Winter in Moscow by Malcolm Muggeridge

The review for Winter in Moscow by Malcolm Muggeridge will be short, mainly because it is a book hard to find, published in mid-1930s, and I doubt there will be many readers interested in reading this book. Which is a shame because I liked the book and it offers a fascinating account of the soviets written by someone who worked in moscow as a foreign correspondent.

Winter in Moscow by Malcolm Muggeridge

Muggeridge was a true believer, he went to moscow thinking that he will remain there as he thought communism can be the answer for a better life. It might not surprise anyone who knows what communism really is that he stayed for a short period in moscow before moving back to England. He became a priest and an anti-communist. He was not the only one to have a change of heart after seeing what communism means in practice.

This book is a fictional account of the winter of 1932 in moscow, but some characters are really easy to recognise. Also, his stories are very close to events taking place at that time. Thus, this is a great primary source for historians which is why anyone reads this book today. As I said, that’s a bit of a shame because I enjoyed the book and, with it being fiction and short, it could have been a classic, widely read.

Winter in Moscow by Malcolm Muggeridge

Details about the picture: –
My rating: 5/5 Stars
Would I recommend it: yes
Published by: Little, Brown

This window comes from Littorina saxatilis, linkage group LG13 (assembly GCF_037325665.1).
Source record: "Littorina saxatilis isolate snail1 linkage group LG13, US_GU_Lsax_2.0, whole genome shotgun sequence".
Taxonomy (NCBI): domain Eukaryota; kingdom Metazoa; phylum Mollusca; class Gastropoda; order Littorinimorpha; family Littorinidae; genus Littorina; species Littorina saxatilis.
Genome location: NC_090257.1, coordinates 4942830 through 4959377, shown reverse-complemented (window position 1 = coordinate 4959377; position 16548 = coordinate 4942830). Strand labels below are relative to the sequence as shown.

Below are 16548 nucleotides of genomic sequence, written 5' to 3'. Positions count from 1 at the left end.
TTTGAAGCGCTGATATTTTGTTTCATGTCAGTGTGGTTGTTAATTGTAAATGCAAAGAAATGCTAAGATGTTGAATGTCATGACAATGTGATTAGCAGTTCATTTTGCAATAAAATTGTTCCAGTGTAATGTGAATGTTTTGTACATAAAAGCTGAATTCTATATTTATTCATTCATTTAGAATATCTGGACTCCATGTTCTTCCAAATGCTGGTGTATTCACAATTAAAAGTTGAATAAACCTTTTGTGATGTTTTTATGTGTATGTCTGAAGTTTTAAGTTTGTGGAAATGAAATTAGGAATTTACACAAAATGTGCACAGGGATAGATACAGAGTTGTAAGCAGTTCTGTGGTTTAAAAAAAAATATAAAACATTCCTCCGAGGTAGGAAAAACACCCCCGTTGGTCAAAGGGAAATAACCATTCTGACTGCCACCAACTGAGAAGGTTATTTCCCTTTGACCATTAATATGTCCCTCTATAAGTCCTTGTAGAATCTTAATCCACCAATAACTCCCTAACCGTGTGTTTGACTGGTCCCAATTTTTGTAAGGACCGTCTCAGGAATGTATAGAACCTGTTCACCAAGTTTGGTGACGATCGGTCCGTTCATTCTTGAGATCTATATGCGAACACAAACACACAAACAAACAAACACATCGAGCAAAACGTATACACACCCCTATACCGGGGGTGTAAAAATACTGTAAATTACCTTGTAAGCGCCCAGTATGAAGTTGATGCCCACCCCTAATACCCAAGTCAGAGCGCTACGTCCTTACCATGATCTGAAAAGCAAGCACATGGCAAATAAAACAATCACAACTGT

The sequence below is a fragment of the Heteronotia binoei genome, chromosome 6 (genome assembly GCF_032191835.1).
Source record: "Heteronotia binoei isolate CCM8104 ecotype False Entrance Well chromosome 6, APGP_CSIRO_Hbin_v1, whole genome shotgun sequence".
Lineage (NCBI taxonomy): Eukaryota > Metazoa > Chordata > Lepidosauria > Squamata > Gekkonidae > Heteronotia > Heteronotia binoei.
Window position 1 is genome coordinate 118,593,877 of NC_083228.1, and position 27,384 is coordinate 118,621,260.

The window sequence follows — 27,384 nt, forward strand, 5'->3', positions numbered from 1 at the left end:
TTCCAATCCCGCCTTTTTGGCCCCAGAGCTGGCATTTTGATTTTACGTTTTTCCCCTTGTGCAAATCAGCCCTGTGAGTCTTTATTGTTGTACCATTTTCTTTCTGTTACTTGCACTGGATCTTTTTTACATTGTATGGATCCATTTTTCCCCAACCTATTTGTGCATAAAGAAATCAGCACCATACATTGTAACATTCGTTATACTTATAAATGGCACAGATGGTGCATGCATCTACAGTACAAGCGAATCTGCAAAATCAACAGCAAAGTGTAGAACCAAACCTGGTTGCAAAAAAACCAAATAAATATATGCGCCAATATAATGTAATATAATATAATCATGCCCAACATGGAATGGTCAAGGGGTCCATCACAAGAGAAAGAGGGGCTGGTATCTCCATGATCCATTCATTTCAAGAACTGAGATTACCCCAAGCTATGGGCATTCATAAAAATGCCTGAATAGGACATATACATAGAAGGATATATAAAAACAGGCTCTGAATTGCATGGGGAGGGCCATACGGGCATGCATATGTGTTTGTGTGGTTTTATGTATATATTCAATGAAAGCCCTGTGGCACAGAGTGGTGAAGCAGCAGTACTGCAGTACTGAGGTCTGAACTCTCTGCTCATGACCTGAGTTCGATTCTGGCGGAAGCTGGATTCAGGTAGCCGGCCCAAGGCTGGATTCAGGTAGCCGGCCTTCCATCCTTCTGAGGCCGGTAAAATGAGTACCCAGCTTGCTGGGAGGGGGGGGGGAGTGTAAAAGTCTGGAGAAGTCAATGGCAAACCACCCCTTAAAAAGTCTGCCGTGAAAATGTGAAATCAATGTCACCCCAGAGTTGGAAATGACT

Year it was published: 1934
Format: Hardcover
Genre(s): Fiction
Pages: 247

About the author: Thomas Malcolm Muggeridge was an English journalist, author, media personality, and satirist. During World War II, he was a soldier and a spy. Started with pro-communist ideals before going to Moscow. In the aftermath of the war, as a hugely influential London journalist, he converted to Christianity and helped bring Mother Teresa to popular attention in the West. He was also a critic of the sexual revolution and of drug use.
Website & Social Media Links: –

4 thoughts on “Winter in Moscow by Malcolm Muggeridge”

    • Thank you, that’s so nice of you to say.
      For me a book might be fascinating and also lovely to read, but unless someone is particularly interested in the subject they will not get it, even if it is nicely written. Some, like this one, could have been still in print, as lots of others are.

        • The 1930s books published in UK are very expensive in US and it’s the other way around of the books published in US.
          I was quoted a few hundred pounds for a book which was available only in US or Australia, for some reason. 😀

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